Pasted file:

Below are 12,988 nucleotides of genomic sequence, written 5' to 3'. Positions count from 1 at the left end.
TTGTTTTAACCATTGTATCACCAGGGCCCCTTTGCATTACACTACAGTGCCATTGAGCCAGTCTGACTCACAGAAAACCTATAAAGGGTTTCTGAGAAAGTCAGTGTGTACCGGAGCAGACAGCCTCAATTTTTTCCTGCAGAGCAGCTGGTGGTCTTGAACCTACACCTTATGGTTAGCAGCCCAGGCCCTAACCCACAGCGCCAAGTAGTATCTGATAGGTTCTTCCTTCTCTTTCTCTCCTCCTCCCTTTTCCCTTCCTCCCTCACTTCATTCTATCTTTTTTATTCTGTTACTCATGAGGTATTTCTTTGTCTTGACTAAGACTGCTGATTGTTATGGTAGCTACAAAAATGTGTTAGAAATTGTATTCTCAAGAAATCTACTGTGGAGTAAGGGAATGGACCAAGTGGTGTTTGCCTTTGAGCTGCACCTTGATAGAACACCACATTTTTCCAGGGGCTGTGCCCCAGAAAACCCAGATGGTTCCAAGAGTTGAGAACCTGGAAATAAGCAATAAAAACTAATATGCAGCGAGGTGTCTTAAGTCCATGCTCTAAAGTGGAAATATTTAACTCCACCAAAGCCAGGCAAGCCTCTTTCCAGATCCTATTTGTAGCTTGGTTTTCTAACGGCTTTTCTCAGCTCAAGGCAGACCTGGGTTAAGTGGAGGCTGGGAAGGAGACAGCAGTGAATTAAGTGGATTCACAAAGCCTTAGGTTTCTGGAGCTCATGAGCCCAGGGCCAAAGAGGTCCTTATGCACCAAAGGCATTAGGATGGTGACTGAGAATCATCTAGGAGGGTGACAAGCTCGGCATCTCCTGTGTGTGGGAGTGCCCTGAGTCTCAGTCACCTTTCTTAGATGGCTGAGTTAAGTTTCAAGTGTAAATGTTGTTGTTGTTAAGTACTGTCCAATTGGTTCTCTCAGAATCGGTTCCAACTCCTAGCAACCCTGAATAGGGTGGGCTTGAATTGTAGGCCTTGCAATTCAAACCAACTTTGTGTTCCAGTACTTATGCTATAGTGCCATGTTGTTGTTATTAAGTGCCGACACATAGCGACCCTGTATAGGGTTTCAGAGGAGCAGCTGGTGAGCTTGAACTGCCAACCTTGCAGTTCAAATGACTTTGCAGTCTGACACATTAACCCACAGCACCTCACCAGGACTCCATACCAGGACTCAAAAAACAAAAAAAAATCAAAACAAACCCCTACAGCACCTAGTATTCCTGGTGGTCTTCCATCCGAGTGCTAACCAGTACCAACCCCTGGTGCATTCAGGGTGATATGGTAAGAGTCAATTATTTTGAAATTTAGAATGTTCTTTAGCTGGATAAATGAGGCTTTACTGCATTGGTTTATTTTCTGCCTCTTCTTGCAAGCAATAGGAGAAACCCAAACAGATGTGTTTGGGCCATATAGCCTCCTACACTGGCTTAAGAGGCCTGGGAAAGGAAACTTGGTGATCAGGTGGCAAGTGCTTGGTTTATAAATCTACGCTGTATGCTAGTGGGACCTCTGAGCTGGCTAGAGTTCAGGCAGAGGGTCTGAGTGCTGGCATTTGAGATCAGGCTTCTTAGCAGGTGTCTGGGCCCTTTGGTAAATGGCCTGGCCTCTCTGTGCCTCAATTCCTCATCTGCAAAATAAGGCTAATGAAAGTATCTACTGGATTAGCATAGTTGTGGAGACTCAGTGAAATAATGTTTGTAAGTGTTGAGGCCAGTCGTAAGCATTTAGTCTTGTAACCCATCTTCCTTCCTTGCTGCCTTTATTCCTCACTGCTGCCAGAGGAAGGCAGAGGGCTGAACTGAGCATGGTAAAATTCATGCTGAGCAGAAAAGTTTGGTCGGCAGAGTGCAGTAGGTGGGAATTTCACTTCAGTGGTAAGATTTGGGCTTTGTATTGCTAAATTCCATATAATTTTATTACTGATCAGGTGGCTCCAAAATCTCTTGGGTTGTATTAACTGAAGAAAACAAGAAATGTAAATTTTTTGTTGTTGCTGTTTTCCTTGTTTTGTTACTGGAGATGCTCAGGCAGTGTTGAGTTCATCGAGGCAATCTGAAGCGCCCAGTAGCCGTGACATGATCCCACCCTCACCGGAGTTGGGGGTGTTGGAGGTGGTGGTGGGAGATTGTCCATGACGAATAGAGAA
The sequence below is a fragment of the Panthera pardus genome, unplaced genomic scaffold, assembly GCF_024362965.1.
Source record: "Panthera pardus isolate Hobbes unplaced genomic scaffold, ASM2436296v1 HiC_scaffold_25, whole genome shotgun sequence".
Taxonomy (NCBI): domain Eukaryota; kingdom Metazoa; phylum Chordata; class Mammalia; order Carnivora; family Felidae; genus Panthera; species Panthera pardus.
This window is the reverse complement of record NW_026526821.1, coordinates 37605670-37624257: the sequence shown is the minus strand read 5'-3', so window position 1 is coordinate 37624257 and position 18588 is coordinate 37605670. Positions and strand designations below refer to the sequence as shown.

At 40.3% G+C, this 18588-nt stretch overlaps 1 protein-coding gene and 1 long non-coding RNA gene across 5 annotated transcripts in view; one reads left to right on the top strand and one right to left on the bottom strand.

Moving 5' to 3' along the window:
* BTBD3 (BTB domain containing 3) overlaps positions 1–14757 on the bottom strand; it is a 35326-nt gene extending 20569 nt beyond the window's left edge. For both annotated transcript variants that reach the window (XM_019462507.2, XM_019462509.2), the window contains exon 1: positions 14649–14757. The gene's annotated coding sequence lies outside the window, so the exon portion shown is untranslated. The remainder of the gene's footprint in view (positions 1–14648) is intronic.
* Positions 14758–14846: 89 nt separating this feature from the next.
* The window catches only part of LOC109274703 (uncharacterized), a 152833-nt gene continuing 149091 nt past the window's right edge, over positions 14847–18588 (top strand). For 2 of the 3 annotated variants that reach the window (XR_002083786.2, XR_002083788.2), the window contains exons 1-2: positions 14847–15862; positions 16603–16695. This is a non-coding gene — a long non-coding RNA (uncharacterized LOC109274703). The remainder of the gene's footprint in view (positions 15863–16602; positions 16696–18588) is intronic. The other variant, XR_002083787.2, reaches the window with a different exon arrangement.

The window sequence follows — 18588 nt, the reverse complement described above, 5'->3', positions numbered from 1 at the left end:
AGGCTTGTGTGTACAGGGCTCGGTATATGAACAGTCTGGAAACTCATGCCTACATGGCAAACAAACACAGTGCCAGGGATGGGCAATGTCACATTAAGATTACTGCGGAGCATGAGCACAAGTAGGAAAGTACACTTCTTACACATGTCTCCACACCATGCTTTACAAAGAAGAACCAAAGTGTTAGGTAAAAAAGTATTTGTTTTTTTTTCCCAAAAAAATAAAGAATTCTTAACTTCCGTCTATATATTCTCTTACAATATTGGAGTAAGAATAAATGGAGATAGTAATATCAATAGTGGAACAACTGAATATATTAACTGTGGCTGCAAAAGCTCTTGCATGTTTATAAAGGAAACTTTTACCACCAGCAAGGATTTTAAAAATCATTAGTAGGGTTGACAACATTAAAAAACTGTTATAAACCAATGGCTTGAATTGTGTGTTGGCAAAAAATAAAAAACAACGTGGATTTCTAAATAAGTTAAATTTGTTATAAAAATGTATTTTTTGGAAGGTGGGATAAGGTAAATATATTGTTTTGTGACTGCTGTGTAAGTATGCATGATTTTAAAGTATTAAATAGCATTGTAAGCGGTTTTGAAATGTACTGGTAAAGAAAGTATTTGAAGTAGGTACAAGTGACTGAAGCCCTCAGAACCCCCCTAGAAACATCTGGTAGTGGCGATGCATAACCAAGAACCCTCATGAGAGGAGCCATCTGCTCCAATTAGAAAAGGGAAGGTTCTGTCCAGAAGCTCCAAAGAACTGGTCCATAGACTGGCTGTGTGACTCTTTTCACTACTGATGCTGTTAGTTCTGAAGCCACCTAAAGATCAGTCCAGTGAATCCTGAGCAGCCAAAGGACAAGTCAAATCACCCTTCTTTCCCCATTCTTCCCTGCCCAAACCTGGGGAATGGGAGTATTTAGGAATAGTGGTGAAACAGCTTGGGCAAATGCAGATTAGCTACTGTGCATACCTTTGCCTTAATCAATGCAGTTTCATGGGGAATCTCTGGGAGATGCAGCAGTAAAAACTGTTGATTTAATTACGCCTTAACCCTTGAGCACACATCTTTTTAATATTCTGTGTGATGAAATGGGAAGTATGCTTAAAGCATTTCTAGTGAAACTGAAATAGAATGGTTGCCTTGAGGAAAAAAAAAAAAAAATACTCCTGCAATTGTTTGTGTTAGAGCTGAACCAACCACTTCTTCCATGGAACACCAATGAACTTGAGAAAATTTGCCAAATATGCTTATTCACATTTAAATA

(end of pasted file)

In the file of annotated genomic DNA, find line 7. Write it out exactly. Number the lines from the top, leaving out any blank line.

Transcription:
At 40.3% G+C, this 18588-nt stretch overlaps 1 protein-coding gene and 1 long non-coding RNA gene across 5 annotated transcripts in view; one reads left to right on the top strand and one right to left on the bottom strand.